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Russia’s self-victimization as propaganda tool for evading responsibility: disinformation review

Russia’s self-victimization as propaganda tool for evading responsibility: disinformation review
Edited by: Yuri Zoria

The examples of disinformation from this week offer a 360-degree overview of topics connected to Russia and the USSR. Where an apology would be proper, there is no remorse, only accusations.

A clear example of this is the poisoning of the Russian opposition figure Alexei Navalny. Pro-Kremlin media writes that Germany violated the Chemical Weapons Convention by refusing to collaborate with Russia. In other words, Navalny is not the victim here, Russia is.

As for the MH17 tragedy, the pro-Kremlin media moans that the purpose of the trial is not to establish the true culprits. This claim shows that while 298 people were murdered, there is only one victim in the eyes of the pro-Kremlin media – Russia.

The same logic was and is applied to Ukraine. Instead of admitting that Holodomor was caused by the directed actions of the Soviet authorities, the pro-Kremlin media accuses Ukrainians of creating a “hype” on this topic. This means that instead of 7 million people starving to death, the pro-Kremlin media… well, you guessed it.

Rattling the saber

Coming back to the current day, the pro-Kremlin media claimed that Romania and the US conducted military drills near Crimea because it’s a good place to play out the scenario of the invasion of Crimea. The victim, yet again, would be obvious.

Or the EU sanctions – according to the radio show hosted by the infamous Vladimir Solovyov, they are proof that Germany and Europe want to be at war with Russia. The victim… well, yes, but also all the poor people who listen to the radio show.

The last example of this victim mentality comes from Moldova, where newly elected Maia Sandu called for the withdrawal of the circa 1,000 Russian troops deployed in Transnistria and asked to replace them with an OSCE civilian observer mission. While Moscow officials called this “irresponsible,“ the pro-Kremlin media added some color and groundlessly claimed that this might lead to the armed occupation of Transnistria, to provoke a clash with Russian forces and then favor a NATO intervention in the territory.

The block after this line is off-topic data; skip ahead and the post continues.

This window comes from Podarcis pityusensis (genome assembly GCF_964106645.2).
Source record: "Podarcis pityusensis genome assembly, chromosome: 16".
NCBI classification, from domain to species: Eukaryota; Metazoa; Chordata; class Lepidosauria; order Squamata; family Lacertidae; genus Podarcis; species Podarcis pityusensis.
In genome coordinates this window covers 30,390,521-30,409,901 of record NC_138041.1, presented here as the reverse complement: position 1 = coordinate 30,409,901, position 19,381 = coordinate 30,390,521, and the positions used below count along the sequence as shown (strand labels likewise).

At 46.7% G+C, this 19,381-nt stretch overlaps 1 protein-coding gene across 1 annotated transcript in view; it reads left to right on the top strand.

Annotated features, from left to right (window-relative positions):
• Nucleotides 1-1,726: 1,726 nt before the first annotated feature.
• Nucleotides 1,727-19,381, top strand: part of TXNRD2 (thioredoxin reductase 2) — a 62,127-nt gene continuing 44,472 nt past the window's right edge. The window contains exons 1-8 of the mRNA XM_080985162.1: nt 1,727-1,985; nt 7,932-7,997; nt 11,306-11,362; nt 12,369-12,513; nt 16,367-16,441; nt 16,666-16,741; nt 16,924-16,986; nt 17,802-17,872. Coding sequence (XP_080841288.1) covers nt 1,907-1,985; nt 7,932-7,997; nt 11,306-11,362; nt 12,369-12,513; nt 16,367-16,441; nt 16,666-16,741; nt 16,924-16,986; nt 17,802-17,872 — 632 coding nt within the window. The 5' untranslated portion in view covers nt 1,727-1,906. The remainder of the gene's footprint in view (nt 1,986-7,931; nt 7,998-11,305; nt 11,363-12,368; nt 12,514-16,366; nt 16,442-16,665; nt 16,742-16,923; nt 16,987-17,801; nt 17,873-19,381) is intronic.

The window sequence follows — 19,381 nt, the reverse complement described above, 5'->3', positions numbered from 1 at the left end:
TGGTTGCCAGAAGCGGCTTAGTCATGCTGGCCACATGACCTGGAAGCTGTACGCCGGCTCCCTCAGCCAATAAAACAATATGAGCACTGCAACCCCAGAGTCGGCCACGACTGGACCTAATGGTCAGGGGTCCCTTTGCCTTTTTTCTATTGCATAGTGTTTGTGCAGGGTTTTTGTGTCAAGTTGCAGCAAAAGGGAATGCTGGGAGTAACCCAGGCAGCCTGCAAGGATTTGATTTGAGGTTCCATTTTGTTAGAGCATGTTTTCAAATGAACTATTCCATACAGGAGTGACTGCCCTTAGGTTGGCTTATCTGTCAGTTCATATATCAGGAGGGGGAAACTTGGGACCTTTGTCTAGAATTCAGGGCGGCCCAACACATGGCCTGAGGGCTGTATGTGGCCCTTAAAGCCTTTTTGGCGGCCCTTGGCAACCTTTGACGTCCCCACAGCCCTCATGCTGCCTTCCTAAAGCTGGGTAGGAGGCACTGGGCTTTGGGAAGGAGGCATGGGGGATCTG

To sum up the disinformation examples above, their main idea is to prove that Russia is the victim, thereby implying it can’t be the culprit. This self-victimization allows the Kremlin to manipulate the public, to evade responsibility for its aggressive foreign policy, and to employ the state-controlled media to convey that message. And to be successful in its communications, the RT’s “management instilled in foreign journalists working at RT UK and RT America an image that Russia is a victim of Western politics.”

21 years of “obida

But showing itself as a victim also hints at the existence of cognitive dissonance arising from how the Kremlin treats its opponents and what it believes about itself. And this belief becomes visible when one follows how the Kremlin has ordered the Kremlin-owned media to present the Kremlin as a spotless hero. For example, the Kremlin’s secret pacts with Hitler neither threatened neighbors nor paved the way for wars. And Russia’s occupation of neighboring countries was never occupations but in line with the international law of the past. Not to forget that Russia’s illegal annexation of Crimea and its aggression against Ukraine were expressions of the will of local citizens or a response to US-sponsored color revolutions.

But there is also a simpler explanation. A year ago we wrote that the culture of “obida“, or resentment, is a deliberate move to distract Russians from current issues and domestic problems in the country. Back in January 2020, we concluded that twenty years of Putin have been twenty years of this resentment. And it will soon be 21.

Further reading:

Edited by: Yuri Zoria
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